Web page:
Hope may be in sight for millions of Alzheimer's patients as scientists have found a way to slow disease progression and treat its symptoms using only light and sound.

Alzheimer's affects roughly 5.8 million Americans, according to the Centers for Disease Control and Prevention. The progressive disease is the most common form of dementia and is associated with memory loss and cognitive decline in regions of the brain involved in thought, memory and language.

Scientists believe that Alzheimer's is caused by the abnormal buildup of proteins in and around the brain cells, although exactly what triggers this build-up is still unclear.

These protein clumps are called amyloids, and it's these amyloids that may be targeted by light and sound, specifically light and sound at a frequency of 40Hz.

"Ever since we published our first results in 2016, people have asked me how does it work? Why 40 Hz? Why not some other frequency?" Li-Huei Tsai, Picower professor of neuroscience and director of The Picower Institute and MIT's Aging Brain Initiative, said in a statement. "These are indeed very important questions we have worked very hard in the lab to address."

Previous work by Tsai and colleagues at MIT's Picower Institute for Learning and Memory has demonstrated that sensory stimulation at 40 Hz can stimulate activity in the brains of mice at this frequency, known as gamma oscillations. These gamma oscillations have been associated with working memory, sensory processing, spatial navigation and attention, all of which can begin to deteriorate as a result of Alzheimer's.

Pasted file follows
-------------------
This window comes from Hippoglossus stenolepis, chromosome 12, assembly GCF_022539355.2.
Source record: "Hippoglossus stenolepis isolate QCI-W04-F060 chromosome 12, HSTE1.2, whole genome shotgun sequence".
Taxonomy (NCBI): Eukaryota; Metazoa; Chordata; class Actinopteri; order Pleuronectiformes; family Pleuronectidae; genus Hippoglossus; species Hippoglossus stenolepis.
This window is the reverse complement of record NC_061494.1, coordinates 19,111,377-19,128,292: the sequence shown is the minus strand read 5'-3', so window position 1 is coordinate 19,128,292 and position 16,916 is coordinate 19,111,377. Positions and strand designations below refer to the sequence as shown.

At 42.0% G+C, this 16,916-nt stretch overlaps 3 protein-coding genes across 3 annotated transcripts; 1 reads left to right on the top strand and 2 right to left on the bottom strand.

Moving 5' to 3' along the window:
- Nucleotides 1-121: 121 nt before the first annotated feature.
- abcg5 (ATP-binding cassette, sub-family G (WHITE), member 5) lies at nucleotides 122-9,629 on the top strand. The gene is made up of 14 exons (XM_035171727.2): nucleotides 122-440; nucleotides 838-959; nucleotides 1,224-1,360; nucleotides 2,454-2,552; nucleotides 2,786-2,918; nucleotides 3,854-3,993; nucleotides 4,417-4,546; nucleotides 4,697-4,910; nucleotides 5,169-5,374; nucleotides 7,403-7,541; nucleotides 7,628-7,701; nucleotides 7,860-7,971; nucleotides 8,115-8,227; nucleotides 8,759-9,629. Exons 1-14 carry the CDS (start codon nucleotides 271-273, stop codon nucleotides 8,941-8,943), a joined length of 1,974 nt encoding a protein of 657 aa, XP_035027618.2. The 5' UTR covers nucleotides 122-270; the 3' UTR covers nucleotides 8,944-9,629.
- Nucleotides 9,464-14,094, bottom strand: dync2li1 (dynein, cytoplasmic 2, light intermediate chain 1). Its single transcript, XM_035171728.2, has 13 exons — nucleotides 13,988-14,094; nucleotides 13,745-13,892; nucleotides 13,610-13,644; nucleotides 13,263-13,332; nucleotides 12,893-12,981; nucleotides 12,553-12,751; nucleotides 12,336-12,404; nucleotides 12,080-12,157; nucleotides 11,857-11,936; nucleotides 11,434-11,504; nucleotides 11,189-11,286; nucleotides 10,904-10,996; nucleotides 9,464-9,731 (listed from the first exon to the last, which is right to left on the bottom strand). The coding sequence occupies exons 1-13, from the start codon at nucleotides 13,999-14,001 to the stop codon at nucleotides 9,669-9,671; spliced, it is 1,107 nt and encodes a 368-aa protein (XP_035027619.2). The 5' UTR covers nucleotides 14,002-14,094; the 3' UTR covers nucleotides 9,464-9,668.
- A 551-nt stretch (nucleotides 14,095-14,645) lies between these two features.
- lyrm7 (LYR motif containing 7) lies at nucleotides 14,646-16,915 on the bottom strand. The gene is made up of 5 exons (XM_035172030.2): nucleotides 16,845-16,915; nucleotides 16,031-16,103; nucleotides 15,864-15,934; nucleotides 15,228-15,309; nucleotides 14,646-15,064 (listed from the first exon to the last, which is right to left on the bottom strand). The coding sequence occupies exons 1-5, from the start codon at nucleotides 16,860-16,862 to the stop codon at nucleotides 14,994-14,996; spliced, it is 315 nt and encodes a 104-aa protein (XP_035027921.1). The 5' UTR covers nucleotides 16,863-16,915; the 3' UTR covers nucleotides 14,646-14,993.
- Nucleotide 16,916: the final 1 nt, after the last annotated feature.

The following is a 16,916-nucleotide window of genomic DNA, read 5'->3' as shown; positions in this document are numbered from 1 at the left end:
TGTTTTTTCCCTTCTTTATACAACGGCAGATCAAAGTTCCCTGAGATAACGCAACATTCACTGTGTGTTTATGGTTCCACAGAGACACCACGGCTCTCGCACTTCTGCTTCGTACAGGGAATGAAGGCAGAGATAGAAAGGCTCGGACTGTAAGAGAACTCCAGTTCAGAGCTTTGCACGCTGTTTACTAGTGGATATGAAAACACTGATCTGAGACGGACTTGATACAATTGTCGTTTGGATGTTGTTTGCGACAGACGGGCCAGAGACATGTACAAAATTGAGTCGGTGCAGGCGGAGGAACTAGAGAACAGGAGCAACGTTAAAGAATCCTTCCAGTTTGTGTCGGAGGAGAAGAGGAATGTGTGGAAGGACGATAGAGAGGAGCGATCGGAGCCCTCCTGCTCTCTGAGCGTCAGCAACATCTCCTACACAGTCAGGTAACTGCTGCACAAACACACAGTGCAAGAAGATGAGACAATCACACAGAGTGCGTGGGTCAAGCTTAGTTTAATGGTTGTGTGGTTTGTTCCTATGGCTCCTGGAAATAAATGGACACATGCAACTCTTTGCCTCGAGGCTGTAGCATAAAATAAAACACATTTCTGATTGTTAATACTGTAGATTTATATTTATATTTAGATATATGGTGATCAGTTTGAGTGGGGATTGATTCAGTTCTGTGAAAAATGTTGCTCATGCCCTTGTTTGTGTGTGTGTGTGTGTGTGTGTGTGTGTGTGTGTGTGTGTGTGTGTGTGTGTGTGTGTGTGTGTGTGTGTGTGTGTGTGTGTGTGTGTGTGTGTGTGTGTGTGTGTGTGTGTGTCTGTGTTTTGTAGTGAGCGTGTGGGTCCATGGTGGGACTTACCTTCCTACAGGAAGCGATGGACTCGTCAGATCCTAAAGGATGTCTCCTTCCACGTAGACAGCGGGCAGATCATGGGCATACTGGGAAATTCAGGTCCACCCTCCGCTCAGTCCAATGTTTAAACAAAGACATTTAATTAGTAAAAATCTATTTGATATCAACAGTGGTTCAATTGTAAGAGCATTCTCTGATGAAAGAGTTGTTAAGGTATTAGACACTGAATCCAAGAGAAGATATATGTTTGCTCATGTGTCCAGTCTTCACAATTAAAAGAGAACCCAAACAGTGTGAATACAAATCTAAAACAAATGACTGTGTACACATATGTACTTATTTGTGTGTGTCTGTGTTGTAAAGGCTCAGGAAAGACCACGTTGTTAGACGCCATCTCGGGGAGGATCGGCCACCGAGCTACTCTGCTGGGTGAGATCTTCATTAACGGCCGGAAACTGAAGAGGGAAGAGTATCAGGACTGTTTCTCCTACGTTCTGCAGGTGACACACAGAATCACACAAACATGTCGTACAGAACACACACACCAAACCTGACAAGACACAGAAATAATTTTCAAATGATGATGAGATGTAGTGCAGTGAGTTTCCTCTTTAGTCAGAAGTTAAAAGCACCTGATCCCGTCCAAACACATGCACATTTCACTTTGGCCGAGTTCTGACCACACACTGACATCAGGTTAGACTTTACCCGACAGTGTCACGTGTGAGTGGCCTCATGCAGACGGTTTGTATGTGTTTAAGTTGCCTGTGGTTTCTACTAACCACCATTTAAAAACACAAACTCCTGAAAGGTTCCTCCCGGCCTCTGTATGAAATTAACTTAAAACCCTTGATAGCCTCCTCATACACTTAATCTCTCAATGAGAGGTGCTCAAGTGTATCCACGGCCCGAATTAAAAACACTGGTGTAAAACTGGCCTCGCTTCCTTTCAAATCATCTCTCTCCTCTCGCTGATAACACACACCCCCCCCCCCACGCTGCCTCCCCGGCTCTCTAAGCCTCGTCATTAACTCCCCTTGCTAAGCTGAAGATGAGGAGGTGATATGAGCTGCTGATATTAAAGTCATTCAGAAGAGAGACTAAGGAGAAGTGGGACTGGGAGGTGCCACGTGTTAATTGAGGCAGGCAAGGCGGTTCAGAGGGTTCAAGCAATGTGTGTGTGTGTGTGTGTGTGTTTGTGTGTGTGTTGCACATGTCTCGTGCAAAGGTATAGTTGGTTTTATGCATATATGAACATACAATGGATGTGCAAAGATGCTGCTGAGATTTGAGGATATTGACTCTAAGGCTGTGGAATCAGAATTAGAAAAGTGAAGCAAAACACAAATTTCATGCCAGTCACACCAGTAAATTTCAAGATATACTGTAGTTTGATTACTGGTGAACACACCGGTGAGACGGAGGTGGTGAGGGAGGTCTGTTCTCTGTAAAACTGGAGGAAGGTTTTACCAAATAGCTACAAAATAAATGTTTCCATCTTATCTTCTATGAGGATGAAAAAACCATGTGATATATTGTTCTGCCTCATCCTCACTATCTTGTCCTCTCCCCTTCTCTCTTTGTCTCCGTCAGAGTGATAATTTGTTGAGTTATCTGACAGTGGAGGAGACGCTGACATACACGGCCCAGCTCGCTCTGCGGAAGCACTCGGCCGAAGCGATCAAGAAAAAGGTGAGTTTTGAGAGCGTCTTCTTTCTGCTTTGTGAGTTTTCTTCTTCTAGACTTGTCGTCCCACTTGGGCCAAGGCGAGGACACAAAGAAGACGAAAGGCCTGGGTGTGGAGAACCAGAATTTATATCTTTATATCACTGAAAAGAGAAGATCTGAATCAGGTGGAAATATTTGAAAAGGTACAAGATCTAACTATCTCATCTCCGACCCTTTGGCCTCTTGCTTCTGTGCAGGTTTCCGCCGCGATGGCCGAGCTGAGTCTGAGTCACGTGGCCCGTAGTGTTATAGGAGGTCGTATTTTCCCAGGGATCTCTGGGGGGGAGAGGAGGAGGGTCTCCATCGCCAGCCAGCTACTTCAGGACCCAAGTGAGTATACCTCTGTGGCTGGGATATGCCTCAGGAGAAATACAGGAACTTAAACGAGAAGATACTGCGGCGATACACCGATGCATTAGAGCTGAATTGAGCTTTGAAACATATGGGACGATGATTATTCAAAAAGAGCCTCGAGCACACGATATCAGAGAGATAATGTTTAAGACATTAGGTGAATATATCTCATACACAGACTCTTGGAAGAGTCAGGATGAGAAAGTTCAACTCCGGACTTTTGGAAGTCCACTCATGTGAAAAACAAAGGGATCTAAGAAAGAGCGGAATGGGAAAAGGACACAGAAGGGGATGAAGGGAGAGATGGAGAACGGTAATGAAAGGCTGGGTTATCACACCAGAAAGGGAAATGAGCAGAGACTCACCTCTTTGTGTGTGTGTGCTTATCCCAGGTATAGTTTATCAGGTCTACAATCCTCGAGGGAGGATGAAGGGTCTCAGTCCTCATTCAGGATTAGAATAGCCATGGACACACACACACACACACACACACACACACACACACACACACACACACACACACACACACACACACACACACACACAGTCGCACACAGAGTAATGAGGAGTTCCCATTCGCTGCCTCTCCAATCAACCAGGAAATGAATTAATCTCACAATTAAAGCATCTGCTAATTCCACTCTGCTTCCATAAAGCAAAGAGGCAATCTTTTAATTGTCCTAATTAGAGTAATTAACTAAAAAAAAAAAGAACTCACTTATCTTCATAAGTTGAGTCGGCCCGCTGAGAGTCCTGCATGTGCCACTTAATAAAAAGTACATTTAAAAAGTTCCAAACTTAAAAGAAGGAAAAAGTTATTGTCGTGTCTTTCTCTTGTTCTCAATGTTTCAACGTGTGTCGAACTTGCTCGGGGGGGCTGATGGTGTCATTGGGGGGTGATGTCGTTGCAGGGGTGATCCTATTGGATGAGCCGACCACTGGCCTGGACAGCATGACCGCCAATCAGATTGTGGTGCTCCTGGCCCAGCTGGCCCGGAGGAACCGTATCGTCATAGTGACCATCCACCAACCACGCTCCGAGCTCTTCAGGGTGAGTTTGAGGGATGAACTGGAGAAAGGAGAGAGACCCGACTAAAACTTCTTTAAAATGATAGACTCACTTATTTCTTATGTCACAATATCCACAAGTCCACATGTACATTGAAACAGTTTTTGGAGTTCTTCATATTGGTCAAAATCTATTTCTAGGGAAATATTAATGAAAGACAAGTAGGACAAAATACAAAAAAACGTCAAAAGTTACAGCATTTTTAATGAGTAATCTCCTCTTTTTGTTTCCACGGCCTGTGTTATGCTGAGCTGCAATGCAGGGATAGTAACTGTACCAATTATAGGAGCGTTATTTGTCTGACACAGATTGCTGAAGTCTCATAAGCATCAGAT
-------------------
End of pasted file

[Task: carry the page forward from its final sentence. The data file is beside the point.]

As well as increasing brain activity, the team also found that sensory stimulation can reduce the levels of amyloid protein build-ups in the brains of mice with Alzheimer's-like symptoms. But exactly how the brain was able to clear these proteins was still unclear.

In a new study, published in the journal Nature, the team replicated their original findings and demonstrated that these results were associated with an increase in activity of the brain's own cleanup crew; the glymphatic system.

Previous research has shown that the glymphatic system may be regulated by oscillatory rhythms in the brain, making it a promising candidate for this protein removal.

"We do not yet have a linear map of the exact sequence of events that occurs," Mitch Murdock, who led the research while studying as a doctoral student at MIT, said in a statement. "But the findings in our experiments support this clearance pathway through the major glymphatic routes."

More work is needed to fully understand these mechanisms, and clinical trials over a period of weeks or months will be required to understand whether sensory stimulation can have sustained effects on human cognition. However, this research offers an exciting, non-invasive potential treatment option for patients with neurological disorders in the future.

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2024-02-28T16:11:53Z dg43tfdfdgfd